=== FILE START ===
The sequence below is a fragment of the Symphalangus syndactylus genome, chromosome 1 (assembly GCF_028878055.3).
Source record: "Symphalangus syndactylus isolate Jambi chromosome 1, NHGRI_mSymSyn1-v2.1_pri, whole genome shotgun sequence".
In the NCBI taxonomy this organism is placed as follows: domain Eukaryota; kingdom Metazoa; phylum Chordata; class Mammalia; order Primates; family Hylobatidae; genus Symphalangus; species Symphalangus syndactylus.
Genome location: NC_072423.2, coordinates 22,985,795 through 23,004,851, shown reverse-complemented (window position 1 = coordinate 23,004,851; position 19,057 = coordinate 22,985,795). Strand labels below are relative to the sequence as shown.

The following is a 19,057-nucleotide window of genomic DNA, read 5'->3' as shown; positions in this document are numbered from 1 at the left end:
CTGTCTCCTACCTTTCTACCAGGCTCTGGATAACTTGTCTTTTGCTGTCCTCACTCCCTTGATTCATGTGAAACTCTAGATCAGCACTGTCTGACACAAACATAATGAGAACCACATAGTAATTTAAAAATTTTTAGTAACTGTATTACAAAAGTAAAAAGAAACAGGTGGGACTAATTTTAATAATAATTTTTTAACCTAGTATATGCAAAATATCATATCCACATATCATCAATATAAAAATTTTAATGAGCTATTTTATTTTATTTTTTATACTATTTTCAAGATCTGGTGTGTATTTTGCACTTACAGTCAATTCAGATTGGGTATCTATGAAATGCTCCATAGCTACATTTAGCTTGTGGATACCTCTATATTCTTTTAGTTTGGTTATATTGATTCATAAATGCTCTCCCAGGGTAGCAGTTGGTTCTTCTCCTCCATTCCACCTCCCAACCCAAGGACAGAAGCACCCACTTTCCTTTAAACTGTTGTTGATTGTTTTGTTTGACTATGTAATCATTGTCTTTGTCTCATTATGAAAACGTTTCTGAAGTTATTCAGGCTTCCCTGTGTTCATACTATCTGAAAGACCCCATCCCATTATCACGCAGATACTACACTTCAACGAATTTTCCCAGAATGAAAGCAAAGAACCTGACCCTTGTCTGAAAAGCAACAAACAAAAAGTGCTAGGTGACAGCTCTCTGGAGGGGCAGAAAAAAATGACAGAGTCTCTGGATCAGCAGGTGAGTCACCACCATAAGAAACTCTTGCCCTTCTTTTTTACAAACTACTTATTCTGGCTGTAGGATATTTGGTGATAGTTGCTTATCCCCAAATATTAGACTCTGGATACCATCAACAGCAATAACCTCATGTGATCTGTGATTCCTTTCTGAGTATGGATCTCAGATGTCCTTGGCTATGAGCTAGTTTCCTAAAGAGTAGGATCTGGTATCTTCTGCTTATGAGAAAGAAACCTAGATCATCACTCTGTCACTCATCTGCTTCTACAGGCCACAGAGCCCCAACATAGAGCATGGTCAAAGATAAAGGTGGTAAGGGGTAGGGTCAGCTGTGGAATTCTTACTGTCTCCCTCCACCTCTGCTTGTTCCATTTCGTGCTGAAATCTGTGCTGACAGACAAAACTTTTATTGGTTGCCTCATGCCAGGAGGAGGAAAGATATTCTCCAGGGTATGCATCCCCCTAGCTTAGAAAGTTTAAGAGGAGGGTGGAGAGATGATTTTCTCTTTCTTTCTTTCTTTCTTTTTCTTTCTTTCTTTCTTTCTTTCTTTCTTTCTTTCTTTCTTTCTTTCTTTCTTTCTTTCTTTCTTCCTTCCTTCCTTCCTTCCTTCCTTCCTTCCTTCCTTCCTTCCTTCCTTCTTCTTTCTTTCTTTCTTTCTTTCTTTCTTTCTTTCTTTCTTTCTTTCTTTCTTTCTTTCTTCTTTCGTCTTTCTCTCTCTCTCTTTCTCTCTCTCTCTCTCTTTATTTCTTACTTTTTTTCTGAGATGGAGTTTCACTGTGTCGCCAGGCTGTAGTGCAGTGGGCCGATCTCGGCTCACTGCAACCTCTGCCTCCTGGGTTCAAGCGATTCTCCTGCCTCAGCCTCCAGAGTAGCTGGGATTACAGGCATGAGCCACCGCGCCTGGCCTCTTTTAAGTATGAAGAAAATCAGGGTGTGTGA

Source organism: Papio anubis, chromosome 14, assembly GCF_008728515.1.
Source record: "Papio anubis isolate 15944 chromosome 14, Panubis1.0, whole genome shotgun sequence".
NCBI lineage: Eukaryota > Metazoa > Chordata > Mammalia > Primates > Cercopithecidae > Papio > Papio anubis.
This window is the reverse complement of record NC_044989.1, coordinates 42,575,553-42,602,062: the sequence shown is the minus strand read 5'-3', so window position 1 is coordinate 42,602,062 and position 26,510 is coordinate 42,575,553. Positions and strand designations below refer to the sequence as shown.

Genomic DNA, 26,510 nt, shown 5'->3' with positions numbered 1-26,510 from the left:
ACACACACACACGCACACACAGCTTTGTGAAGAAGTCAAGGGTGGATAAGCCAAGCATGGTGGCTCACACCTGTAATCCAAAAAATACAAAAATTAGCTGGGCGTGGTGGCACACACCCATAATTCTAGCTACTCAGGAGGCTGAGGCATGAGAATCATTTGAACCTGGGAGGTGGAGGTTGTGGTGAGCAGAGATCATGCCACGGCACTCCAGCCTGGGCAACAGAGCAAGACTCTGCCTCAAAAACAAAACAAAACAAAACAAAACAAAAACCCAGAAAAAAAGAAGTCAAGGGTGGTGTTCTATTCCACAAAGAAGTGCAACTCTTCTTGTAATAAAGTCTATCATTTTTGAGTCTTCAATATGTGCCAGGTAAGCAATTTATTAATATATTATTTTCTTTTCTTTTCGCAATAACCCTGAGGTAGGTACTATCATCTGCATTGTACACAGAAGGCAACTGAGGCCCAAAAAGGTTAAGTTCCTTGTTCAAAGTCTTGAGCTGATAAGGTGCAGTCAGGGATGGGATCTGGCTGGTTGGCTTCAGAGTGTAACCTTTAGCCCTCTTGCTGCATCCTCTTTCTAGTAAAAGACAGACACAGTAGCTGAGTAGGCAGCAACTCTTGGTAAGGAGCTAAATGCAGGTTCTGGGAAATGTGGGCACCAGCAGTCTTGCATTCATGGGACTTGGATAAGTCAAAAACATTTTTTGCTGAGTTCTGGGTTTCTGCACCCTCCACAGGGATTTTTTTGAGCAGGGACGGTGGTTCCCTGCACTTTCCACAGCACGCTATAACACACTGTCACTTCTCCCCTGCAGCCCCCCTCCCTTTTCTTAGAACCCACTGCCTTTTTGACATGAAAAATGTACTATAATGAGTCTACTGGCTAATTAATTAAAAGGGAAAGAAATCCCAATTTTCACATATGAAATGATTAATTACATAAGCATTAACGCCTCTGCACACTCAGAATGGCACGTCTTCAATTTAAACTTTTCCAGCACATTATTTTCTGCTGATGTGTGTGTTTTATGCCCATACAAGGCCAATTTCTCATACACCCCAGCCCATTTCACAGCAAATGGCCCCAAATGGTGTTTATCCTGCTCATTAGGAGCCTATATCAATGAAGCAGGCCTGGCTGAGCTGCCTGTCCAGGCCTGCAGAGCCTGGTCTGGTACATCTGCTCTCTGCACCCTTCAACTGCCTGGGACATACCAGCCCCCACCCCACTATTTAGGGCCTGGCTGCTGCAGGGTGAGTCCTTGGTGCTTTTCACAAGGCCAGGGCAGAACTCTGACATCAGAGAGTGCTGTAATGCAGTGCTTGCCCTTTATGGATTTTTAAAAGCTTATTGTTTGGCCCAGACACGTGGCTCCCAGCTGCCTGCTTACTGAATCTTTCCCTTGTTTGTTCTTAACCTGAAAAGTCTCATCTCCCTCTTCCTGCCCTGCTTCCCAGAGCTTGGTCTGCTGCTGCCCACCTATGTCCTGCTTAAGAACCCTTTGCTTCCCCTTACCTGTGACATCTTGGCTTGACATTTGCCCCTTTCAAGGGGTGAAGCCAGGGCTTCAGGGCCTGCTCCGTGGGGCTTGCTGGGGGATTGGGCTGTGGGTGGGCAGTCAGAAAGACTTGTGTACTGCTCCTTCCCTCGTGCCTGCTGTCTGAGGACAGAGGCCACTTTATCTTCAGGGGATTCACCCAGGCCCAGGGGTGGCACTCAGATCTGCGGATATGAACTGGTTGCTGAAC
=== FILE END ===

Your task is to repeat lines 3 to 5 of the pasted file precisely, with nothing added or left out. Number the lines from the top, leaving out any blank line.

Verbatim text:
In the NCBI taxonomy this organism is placed as follows: domain Eukaryota; kingdom Metazoa; phylum Chordata; class Mammalia; order Primates; family Hylobatidae; genus Symphalangus; species Symphalangus syndactylus.
Genome location: NC_072423.2, coordinates 22,985,795 through 23,004,851, shown reverse-complemented (window position 1 = coordinate 23,004,851; position 19,057 = coordinate 22,985,795). Strand labels below are relative to the sequence as shown.

The following is a 19,057-nucleotide window of genomic DNA, read 5'->3' as shown; positions in this document are numbered from 1 at the left end: